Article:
As the fighting went on, fierce and without mercy, a certain third party appeared at the battle. Thousands of Dornishmen, bearing the banners of House Martell, emerged from the Red Mountains without previous notice. At its head was Prince Mors Martell, who was rumored to watch the battle with a cup of Dornish Red in hand, while his army waited patiently. Moments of uncertainty transpired in both sides as the Dornish host kept watching carefully.
It was known that House Targaryen and the Martells had tensions as of late, with the loss of Morgan Martell's arm by the hands of Viserys, the Crown Prince in his wedding to Ashara Martell years prior, and the death of Ashara in Dragonstone. As the war loomed in and out of Dorne, the fierce Mors Martell seemed unlikely to participate before, yet now he did.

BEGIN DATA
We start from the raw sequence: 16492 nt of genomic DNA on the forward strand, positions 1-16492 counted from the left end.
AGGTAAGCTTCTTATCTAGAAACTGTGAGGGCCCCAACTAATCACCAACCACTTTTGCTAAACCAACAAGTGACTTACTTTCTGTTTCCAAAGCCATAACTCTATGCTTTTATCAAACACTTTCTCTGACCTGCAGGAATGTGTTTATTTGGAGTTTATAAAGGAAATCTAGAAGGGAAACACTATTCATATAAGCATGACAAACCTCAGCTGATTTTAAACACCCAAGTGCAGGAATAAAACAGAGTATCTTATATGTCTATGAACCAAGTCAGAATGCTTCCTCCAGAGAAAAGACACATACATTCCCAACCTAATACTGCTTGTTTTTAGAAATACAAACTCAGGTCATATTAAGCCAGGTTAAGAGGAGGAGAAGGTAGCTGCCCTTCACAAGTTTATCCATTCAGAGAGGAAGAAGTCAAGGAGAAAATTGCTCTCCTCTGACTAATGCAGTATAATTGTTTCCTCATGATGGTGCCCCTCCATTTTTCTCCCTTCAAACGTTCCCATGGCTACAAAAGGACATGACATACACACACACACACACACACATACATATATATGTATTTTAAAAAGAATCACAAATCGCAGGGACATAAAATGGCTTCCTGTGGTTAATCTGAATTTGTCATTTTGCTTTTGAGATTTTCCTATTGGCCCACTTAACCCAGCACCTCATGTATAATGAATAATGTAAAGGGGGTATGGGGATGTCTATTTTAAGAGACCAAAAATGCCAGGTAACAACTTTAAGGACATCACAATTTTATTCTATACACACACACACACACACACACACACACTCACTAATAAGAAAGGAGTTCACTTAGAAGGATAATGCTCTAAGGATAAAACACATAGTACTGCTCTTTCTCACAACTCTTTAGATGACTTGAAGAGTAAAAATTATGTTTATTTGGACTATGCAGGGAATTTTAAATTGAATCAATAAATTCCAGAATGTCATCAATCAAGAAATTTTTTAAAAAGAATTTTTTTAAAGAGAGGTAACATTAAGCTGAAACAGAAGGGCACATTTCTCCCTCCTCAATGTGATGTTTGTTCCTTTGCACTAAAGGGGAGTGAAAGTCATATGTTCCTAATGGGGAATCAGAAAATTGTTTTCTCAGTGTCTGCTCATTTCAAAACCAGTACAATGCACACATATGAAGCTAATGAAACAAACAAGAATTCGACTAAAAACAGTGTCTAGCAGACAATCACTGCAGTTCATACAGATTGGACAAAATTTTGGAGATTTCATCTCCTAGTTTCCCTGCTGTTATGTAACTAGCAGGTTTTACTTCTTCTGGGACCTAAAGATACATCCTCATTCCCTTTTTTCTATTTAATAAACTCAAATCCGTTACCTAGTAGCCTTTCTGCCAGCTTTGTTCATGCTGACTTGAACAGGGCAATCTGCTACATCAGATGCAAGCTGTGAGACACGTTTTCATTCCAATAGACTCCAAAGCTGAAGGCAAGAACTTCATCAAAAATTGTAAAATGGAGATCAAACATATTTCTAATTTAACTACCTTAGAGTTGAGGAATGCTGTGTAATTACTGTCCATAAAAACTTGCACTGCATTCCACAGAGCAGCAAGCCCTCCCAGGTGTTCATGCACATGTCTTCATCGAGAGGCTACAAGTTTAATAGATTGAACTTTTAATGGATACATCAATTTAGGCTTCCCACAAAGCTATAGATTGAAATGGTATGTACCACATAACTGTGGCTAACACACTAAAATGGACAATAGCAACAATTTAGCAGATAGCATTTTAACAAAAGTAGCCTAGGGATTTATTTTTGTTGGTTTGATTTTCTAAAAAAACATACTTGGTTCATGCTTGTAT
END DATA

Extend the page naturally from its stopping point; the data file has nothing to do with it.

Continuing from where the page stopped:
Before long, few words were uttered by the Prince of Dorne: "All Dragons must die."
The fighting was hot and bitter, the rebels sorely outnumbered due to the addition of the Dornish forces while the Crown kept their eyes ever upward, waiting for the true threat to take to the skies. Baelon held all the same, unwilling to waste his advantage too early - when a great cry went up from the southern flank, where the tattered banner of the Blackflower tumbled to the ground. Lucias had been slain, it seemed - killed by Prince Aegor himself. His men, hedgeknights and vagabonds all, began to waver, all cohesion lost in the face of the death of their commander.
Baelon, sensing that the line would soon break, mounted quickly. He cast his eyes downward to his sole son who served as his squire, and urged him to take horse and run. With that he took to the sky, the heavy beating of wings drowned out by Drogon's roar.